Please describe the book.
TAGGED is a contemporary novel about Liam O’Malley, a fourteen-year-old graffiti artist living in the projects of Minneapolis with his mom and three younger siblings. When Liam’s estranged older brother coerces him to tag a graffiti symbol over a rival gang’s tag, Liam’s life is threatened. Afraid that he might turn out just like his older brother, Liam’s mom sends him to a small town on Lake Michigan for the summer to live with her best friend, Kat, a sculptor and art teacher. Liam soon delves into the work of Jean-Michel Basquiat, Pablo Picasso, Claes Oldenburg, and his own personal aesthetics. He’s encouraged to consider his art seriously and how it might contribute to a greater community. Having to decide between staying with Kat to pursue his dream and returning home to his siblings who need him, Liam’s story inspires him to reinvent himself for the better.
As the story progressed from inception to copy-edited version, what were the major changes? How did those changes come about? When did you first begin work on it? When did you finish? The biggest change during the process was the title changing from PIECES OF A WRECK to TAGGED. That happened when I first began working with my editor, Julie Bliven, at Charlesbridge. There were also some changes made during a couple of rounds of revisions with my agent, Ammi-Joan Paquette. I first began the work on this novel during my final semester in the MFAC program, and the first eighty-five pages became my Creative Thesis. I was inspired to begin a brand new novel in my fourth semester because of the work I did with Kelly Easton during my Critical Thesis semester.
What research was involved before and while writing the book?
TAGGED was extremely research heavy! Here are a few topics – graffiti art; Pablo Picasso; baseball; gangs in Minneapolis; abstract expressionism; Minneapolis housing projects; art camps and boarding schools; Jean-Michel Basquiat; the fine arts of sculpture, painting, printmaking, and dance; Lake Michigan; gang hand signs; the Southie neighborhood in Boston; Claes Oldenburg; small resort towns; contemporary art; and handguns used by gangs and drug dealers. Most importantly I had to figure out what it was like to be a fourteen-year-old boy.
Did you ever workshop this story at Hamline?
I workshopped earlier versions of this novel during a couple of Alumni Weekends at Hamline.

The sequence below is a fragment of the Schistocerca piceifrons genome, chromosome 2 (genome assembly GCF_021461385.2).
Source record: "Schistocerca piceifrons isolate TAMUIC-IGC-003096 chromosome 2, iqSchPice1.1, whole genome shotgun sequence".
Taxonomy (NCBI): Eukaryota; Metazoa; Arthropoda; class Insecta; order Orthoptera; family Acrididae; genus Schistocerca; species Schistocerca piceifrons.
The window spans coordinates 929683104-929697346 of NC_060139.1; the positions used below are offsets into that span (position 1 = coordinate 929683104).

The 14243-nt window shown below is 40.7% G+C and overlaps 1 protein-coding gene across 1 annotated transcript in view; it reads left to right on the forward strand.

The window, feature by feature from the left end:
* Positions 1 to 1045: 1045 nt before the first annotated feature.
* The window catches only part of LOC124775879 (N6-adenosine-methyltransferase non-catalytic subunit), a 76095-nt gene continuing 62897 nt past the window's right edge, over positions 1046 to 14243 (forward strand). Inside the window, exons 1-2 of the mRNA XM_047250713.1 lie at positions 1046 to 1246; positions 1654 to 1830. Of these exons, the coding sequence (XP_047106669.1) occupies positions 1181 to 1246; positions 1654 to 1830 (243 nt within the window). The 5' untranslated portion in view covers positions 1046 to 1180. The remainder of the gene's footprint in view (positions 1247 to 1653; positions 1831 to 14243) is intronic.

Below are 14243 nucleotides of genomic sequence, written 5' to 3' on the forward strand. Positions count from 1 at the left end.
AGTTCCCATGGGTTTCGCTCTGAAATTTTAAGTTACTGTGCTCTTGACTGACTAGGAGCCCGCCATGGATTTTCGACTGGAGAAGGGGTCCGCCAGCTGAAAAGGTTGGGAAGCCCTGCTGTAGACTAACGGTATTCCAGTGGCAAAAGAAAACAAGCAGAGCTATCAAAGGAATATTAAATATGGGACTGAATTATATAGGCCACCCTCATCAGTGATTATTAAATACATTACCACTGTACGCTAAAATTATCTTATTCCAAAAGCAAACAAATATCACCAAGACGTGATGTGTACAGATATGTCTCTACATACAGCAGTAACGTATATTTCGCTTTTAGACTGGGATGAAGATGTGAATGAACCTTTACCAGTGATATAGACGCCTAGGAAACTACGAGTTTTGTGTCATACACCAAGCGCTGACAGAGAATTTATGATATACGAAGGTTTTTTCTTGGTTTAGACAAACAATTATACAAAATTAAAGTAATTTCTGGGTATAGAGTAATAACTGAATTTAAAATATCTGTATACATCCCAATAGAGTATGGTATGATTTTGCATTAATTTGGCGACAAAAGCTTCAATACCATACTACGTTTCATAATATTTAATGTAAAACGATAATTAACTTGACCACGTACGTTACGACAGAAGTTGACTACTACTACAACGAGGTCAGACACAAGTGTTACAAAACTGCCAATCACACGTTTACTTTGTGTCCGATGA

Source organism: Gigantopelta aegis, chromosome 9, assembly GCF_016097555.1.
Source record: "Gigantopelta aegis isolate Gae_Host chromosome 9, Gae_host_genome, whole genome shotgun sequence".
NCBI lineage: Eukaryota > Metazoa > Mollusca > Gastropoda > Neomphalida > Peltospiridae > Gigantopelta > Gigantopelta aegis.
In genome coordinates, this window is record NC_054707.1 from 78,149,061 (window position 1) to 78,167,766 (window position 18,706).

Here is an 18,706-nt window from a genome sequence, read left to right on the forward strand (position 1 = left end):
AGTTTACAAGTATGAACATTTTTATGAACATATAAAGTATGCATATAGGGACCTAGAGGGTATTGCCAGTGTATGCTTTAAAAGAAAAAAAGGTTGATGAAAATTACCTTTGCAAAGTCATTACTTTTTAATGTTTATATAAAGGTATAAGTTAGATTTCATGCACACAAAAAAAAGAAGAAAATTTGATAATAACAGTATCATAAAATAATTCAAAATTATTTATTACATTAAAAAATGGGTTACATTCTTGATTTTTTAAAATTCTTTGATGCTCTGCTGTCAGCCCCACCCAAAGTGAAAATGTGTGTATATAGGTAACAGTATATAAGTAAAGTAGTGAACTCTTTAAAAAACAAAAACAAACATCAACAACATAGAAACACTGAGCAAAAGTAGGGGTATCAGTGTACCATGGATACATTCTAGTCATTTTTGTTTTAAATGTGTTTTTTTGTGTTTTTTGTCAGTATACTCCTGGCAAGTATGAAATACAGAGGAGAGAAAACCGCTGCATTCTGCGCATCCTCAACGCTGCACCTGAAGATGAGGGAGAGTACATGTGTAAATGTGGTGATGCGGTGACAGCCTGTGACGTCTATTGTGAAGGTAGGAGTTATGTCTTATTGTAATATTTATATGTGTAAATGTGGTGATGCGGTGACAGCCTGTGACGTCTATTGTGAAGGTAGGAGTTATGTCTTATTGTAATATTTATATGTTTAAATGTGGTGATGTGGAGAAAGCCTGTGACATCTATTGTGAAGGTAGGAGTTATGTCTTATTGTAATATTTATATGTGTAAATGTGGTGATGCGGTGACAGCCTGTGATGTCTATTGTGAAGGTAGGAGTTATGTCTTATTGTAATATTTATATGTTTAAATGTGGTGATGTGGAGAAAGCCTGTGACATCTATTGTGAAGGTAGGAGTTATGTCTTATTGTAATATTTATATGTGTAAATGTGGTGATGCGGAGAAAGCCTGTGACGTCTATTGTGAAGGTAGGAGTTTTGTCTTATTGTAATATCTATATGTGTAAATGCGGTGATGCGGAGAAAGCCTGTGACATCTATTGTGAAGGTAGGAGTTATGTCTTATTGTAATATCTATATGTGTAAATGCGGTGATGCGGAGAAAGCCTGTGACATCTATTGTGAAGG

Did you discover and fall in love with any books while in the MFAC program?
During my time in the MFAC program I fell in love with many amazing books, but three novels stand out above the rest – The
Chocolate War by Robert Cormier because of the characters and the story, and because Cormier refused to make everything tidy at the end of the novel; I was moved by Carolyn Coman’s story and unflinching portrayal of domestic violence in What Jamie Saw; and I was blown away by Chris Lynch’s use of second person narration in Freewill. I’m certain that the work of all three have had an influence on my own work.
Without naming names, tell us who your first readers are (e.g., live-action writing group; online writing group; editor; agent). When do you share a piece of writing?
My first readers are a good friend who has an MFA in Writing, and my agent. I share new work with my friend when I feel like it makes enough sense for her to understand what I’m trying to do. And I usually send new work on to my agent when I feel like it’s ready for submissions. But sometimes I’ll send her a bit of something new just to see if she thinks it’s worth going forward with.
Where do you do most of your writing?
I do all of my new work writing at home, sitting at a table next to ten-foot tall windows overlooking my urban neighborhood. But when it comes time to revise I always go to a café/restaurant named Barbette down the street. I seem to be able to read my work much more closely when I have some commotion going on around me
Do you remember the first book you loved?
The first two books I loved where The Little House by Virginia Lee Burton which my mom used to read to me over and over; and My Side of the Mountain by Jean Craighead George which I read over and over by myself.
Diane C. Mullen is a January 2009 graduate of the MFAC program. She lives and writes in Minneapolis. To learn more about Diane and her work, please visit her website